The Best of Spanish Caribbean

Although you will seldom hear anyone speaking of the Spanish Caribbean, it thought it would be a good idea to dedicate a post to the Spanish speaking nations of the Caribbean. The Caribbean seems like an oasis of multiculturalism in sea of Hispanic culture. Despite this much-praised region being discovered by Christopher Columbus (who was in fact a Genoese sailing under Spanish flag), numerous other nations have claimed parts of the Caribbean. Today, many of the Caribbean nations have claimed their independence, so when speaking of the best of Spanish Caribbean I actually refer to the Caribbean nations where Spanish language and culture are dominant, like the following:

Cuba

by flippinyank

It’s hard to say anything new or unheard about Cuba. A country with a turbulent past, with socialist leaders reaching cult status but also the presumably best cigars in the world, Cuba has a lot of charm but also numerous dangers. The Cuban beaches with their white and soft sand are among the best in the Caribbean. Havana is one, if not the most picturesque capitals in the Caribbean: its live music establishments and vintage cars have charmed generations of tourists and photographers. Also in Cuba don’t miss the historic city of Santiago de Cuba, with its numerous museums, churches and colonial villas.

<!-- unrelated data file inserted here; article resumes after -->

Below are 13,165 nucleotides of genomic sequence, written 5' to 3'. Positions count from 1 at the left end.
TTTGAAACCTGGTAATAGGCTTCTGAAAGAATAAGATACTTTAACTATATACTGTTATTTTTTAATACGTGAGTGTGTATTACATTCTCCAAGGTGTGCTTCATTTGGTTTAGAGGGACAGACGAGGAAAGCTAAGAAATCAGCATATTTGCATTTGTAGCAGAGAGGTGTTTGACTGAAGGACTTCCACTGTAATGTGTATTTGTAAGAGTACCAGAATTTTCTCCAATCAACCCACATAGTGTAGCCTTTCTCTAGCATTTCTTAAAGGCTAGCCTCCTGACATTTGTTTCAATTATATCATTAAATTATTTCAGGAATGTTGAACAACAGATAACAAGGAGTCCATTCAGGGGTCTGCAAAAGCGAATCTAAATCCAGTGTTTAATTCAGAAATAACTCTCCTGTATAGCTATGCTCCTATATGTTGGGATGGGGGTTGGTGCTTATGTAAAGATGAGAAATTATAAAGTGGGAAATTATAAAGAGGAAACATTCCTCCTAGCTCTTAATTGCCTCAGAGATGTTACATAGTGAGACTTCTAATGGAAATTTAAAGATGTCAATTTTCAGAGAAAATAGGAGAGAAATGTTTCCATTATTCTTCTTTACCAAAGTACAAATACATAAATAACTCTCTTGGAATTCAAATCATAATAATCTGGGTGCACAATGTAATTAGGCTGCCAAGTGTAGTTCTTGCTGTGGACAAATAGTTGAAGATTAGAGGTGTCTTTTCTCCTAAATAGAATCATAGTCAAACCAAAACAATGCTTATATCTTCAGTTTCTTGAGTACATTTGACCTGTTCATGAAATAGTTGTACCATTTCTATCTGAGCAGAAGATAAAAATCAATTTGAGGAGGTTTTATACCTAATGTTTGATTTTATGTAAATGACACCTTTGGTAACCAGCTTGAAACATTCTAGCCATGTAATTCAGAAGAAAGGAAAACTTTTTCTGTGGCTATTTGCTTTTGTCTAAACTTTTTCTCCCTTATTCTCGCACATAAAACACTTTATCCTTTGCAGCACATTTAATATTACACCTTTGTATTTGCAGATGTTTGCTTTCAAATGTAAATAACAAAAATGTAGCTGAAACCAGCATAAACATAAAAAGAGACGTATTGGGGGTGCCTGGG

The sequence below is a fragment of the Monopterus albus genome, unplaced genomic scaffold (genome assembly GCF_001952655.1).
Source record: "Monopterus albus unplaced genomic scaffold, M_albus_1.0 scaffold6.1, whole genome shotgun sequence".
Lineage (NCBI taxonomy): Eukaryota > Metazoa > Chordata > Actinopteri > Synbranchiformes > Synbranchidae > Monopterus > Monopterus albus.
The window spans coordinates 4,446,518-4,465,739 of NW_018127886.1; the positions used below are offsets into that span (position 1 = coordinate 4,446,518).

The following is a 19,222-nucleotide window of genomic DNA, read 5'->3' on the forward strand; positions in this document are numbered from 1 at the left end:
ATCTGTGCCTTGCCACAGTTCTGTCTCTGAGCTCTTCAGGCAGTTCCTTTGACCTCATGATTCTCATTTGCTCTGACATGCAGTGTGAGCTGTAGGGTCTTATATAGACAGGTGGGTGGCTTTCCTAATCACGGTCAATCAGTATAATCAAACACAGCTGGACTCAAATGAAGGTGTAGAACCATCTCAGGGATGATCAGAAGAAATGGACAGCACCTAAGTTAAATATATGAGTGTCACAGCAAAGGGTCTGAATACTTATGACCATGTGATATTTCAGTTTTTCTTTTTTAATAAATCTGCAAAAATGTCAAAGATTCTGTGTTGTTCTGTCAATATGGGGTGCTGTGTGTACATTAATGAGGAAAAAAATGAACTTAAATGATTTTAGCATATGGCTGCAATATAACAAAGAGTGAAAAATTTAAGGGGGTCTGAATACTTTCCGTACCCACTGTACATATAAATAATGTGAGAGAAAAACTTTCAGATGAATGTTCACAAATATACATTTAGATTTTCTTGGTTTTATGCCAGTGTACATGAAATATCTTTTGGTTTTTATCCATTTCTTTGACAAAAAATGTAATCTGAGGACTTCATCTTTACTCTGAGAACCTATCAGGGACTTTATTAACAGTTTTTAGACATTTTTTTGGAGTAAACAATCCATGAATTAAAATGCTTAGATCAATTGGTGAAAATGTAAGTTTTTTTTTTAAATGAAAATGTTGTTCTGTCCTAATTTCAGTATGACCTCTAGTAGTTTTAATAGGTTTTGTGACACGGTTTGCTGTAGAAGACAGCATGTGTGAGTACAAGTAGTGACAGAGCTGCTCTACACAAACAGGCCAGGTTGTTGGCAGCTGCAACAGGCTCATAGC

Dominican Republic

by ronsaunders47

The Dominican Republic shares an island with a French speaking Caribbean nation, Haiti (but as an independent country Haiti is no longer considered as part of the French Caribbean). The capital of the Dominican Republic, Santo Domingo is a huge, modern city nestling the nucleus of colonization. The historic district of Santo Domingo is in fact the first European settlement in the Americas. Outside Santo Domingo you will be able to enjoy pristine beaches, as well as some amazing nature reserves (this is one of the paradoxes of visiting this country, often regarded as one of the most polluted in the Caribbean).

Puerto Rico

by oquendo

Things are even more complicated when it comes to Puerto Rico, which seems to belong more to the United States than to the Spanish crown. The English speaking culture and the Spanish speaking tradition share a common ground here. The country itself is quite unique, with forested mountains descending in fast slopes towards azure waters. The Spanish heritage in Puerto Rico is still obvious: there are a lot of Spanish speakers, but also a lot of historic places, especially in the heart of the lively capital San Juan.

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